During the first season of the FOX television series “Glee,” I watched every week with my youngest daughter Lizabeth, then a junior theater major at a Phoenix school for the arts. She’s been a fan of the show throughout, despite the fact that “Glee” lost me during the second season after storylines left me feeling like “House” had a tighter grip on reality.
But I decided to give “Glee” another shot this year, recording (and eventually watching) a recent episode titled “Pot of Gold” — a reference to the Irish heritage of a new character named Rory Flanagan who croons Kermit the Frog‘s “Bein’ Green” while remoaning the bullying he experiences each day. Damian McGinty got the “Rory” gig after winning a competition titled “The Glee Project.” He’s less fascinating by far than the new “House” character Dr. Chi Park, but gets more solos.
I’m giving “Glee” another chance this season, despite some shortcomings it’s hard to shake — the miraculous appearance of costumes without the people who design and build them, props like “Lucky Charms” that fuel faulty notions of nutrition, bizarre boundary issues between birth parents and adopted children, and songs that seem to glorify risky behaviors.
Assuming that “Pot of Gold” was more than a flash in the pan, the third season of “Glee” promises to be an art advocate’s dream — complete with dialogue and plotlines addressing sexy topics like school budgets and political engagement. When the school’s cheer coach rallies for cuts to arts funding as part of her campaign for Congress, a blue-collar “Glee” parent gathers arts support from local businesses and decides to throw his own wrench into the ring.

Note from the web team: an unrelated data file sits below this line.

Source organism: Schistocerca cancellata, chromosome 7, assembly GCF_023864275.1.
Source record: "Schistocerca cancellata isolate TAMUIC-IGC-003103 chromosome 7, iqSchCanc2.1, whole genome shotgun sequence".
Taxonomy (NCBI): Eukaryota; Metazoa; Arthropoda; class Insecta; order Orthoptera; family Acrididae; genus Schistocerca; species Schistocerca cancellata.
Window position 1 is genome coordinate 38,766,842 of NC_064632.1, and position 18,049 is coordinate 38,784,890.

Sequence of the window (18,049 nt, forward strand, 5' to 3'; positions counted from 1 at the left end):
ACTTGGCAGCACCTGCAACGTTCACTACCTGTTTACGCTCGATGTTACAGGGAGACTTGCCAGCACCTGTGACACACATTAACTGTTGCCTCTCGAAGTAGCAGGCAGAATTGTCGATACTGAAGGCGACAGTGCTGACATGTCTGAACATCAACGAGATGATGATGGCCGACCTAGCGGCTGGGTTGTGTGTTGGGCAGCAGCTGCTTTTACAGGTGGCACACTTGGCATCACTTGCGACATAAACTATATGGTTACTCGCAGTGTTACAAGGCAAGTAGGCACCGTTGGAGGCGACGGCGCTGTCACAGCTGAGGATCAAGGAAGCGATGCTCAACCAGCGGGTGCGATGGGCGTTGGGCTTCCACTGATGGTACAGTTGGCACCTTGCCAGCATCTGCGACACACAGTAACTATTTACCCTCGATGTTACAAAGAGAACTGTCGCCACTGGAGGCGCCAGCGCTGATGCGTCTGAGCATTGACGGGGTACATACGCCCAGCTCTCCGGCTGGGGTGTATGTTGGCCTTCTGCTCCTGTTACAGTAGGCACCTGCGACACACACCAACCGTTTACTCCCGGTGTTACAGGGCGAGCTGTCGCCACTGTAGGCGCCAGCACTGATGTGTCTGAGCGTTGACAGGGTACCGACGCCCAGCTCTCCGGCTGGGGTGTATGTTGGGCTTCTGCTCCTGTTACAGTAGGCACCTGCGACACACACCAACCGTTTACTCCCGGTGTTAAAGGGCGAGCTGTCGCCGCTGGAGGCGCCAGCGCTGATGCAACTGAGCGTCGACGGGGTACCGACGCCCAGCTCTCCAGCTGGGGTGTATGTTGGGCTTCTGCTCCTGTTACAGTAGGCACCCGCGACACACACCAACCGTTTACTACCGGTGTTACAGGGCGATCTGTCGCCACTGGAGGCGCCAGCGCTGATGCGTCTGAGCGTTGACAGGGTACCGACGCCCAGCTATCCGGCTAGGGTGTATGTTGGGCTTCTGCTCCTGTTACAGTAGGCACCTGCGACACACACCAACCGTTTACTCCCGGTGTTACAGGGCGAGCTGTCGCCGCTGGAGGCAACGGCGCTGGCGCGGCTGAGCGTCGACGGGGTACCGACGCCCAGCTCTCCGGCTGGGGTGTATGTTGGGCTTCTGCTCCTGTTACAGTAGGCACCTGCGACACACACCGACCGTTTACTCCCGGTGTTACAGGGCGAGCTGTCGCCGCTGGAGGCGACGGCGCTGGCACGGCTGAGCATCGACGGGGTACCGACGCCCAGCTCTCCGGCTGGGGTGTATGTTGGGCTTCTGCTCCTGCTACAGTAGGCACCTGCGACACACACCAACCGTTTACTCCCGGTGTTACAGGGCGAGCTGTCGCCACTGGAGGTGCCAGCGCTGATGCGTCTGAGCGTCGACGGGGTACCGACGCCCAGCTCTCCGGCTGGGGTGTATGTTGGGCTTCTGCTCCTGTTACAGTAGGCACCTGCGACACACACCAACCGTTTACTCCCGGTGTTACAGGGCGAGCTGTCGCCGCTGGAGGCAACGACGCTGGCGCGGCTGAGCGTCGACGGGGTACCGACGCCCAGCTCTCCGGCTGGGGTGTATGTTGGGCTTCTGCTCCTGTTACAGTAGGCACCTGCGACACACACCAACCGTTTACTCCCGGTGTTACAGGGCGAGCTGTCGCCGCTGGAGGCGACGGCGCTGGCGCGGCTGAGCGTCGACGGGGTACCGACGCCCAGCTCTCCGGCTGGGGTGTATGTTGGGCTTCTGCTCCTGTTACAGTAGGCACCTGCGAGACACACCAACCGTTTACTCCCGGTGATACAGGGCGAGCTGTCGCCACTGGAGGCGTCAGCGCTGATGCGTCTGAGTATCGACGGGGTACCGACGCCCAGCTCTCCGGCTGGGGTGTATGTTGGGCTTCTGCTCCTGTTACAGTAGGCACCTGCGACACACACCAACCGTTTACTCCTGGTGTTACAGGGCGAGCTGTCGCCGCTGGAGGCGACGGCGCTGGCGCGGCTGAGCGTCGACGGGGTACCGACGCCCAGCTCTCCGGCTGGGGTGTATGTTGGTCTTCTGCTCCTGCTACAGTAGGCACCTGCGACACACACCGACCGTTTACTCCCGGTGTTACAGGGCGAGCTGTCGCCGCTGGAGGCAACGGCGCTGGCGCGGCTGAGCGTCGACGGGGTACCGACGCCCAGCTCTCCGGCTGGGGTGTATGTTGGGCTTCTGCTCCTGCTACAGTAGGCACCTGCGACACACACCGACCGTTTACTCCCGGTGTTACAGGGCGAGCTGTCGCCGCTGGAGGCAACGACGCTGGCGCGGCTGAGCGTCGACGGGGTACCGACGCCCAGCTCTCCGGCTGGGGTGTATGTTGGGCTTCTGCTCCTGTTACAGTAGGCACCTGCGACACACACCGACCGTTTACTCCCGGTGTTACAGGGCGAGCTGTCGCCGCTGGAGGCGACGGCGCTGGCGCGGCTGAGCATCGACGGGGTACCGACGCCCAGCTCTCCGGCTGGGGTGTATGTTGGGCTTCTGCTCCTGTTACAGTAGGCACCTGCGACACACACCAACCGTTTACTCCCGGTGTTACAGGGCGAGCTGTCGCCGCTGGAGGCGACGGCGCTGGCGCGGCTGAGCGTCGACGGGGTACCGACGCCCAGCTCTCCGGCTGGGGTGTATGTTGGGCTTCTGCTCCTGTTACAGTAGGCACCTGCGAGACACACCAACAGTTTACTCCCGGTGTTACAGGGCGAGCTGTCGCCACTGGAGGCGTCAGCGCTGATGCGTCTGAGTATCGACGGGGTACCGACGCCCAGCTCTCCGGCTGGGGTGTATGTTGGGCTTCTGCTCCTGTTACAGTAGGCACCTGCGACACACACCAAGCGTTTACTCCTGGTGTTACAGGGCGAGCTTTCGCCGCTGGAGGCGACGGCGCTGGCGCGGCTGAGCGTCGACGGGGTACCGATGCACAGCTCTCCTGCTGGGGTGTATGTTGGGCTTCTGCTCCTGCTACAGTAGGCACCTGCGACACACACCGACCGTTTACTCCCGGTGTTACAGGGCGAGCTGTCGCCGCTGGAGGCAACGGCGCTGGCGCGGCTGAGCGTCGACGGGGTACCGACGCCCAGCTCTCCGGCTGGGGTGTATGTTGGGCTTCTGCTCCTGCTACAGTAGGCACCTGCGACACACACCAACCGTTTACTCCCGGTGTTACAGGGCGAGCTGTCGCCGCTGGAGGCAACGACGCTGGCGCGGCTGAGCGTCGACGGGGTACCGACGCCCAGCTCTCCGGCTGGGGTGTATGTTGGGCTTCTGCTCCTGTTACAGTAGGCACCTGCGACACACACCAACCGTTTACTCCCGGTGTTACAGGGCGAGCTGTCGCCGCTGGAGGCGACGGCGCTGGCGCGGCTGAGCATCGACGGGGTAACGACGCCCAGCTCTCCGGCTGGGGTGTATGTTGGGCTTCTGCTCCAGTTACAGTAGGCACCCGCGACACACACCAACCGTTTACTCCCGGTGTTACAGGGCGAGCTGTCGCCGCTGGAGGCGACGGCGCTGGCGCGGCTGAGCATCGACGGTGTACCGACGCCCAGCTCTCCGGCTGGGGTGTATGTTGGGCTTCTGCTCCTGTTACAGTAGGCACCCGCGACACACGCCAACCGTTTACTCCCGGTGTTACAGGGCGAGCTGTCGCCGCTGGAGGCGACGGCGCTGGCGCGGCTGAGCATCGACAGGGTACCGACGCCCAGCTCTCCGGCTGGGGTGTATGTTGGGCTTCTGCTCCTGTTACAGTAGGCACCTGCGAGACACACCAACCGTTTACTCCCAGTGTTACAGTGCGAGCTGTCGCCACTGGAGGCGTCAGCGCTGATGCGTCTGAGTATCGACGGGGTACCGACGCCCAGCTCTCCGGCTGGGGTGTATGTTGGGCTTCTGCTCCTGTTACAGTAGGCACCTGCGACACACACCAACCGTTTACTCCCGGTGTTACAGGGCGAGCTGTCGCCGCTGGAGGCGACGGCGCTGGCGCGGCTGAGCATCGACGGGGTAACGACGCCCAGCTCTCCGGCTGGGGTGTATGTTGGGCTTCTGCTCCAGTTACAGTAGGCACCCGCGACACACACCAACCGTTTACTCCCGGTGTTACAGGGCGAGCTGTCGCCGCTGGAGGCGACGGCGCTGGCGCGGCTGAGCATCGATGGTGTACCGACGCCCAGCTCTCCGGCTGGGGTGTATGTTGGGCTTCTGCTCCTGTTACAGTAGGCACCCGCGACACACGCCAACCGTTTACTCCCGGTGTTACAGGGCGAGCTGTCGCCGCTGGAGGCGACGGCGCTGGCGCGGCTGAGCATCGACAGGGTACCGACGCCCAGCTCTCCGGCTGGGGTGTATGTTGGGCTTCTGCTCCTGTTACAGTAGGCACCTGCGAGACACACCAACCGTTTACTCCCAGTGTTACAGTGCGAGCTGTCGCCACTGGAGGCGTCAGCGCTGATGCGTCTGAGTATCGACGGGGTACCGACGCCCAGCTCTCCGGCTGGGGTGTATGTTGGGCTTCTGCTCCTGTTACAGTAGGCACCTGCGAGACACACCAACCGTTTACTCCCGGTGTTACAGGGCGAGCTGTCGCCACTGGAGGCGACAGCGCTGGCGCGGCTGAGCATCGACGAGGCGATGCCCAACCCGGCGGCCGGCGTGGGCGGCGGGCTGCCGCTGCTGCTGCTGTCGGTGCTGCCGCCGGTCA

The school’s production of “West Side Story” is saved and a fierce storyline is born. I’m expecting future episodes to further illucidate issues at the core of arts funding for students — the tanglible academic and career benefits of arts training, the value of funding arts to the same extent as athletics, the role of arts in creating engaged citizens who vote and volunteer in their communities.
It’s easy to pick on the media when we think they’ve gotten it wrong, but more productive perhaps to notice and praise the times they get it right. I’ll be paying careful attention to “Glee” this season, hoping they’ll continue giving voice to the arts at a time when far too many seek to silence it altogether.
Note: Click here to learn more about arts advocacy in Arizona, and here for information on Disney’s “The Muppets” being released on Nov. 23. For information on “The Glee Project” (including auditions), click here. To learn more about McGinty’s “Celtic Thunder” gig, click here. And click here for information on Irish arts and culture right here in the Valley.
Coming up: A “Star Trek” tale, Fun with animal art, “Dance dad” takes on “Dance Moms”
Update: “Glee” fans might want to keep an eye on the Facebook page for Actors Theatre of Phoenix, where details about an upcoming auction featuring several “Glee” items (including a signed script and a signed cast photo) will be posted in coming days.